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Publisher's Summary

From Jackie Robinson to Muhammad Ali and Arthur Ashe, African American athletes have been at the center of modern culture, their on-the-field heroics admired and stratospheric earnings envied. But for all their money, fame, and achievement, says former New York Times columnist William C. Rhoden, black athletes still find themselves on the periphery of true power in the multibillion-dollar industry their talent built.

Provocative and controversial, Rhoden's Forty Million Dollar Slaves weaves a compelling narrative of black athletes in the United States, from the plantation to their beginnings in 19th-century boxing rings and at the first Kentucky Derby to the history-making accomplishments of notable figures such as Jesse Owens, Althea Gibson, and Willie Mays.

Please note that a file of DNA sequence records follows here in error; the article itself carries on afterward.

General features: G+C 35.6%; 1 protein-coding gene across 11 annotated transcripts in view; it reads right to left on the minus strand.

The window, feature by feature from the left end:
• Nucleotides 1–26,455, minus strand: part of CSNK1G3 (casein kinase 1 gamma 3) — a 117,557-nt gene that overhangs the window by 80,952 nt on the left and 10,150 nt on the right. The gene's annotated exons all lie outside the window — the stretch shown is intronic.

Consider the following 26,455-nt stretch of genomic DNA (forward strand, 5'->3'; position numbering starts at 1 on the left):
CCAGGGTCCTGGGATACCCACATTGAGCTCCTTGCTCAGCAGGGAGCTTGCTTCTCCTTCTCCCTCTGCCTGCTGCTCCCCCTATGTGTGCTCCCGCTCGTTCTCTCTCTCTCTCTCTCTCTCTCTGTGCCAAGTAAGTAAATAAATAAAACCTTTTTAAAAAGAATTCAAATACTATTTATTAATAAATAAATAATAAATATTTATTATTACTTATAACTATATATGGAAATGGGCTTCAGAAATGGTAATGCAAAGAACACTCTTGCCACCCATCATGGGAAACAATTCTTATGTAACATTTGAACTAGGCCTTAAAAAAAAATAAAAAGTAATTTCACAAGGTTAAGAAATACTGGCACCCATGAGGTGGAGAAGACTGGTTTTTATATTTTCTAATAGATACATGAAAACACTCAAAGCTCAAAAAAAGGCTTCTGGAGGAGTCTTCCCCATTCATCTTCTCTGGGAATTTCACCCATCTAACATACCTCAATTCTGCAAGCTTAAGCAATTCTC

Rhoden makes the cogent argument that black athletes' "evolution" has merely been a journey from literal plantations to today's figurative ones, in the form of collegiate and professional sports programs. Drawing from his decades as a sportswriter, Rhoden contends that black athletes' exercise of true power is as limited today as when masters forced their slaves to race and fight.

Sweeping and meticulously detailed, Forty Million Dollar Slaves is an eye-opening exploration of a metaphor we only thought we knew.

©2006 William C. Rhoden (P)2017 Tantor

Critic Reviews

"Rhoden's writing is intelligent and cogent...this is an insightful look at the role of blacks in sports they dominate but hardly control." ( Publishers Weekly)

What members say

Average Customer Ratings

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Awesome!!!!!

Truly makes you you appreciate those that have come before and paved the way. You will definitely learn something whether you are in sports or not.

1 of 1 people found this review helpful

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Remarkable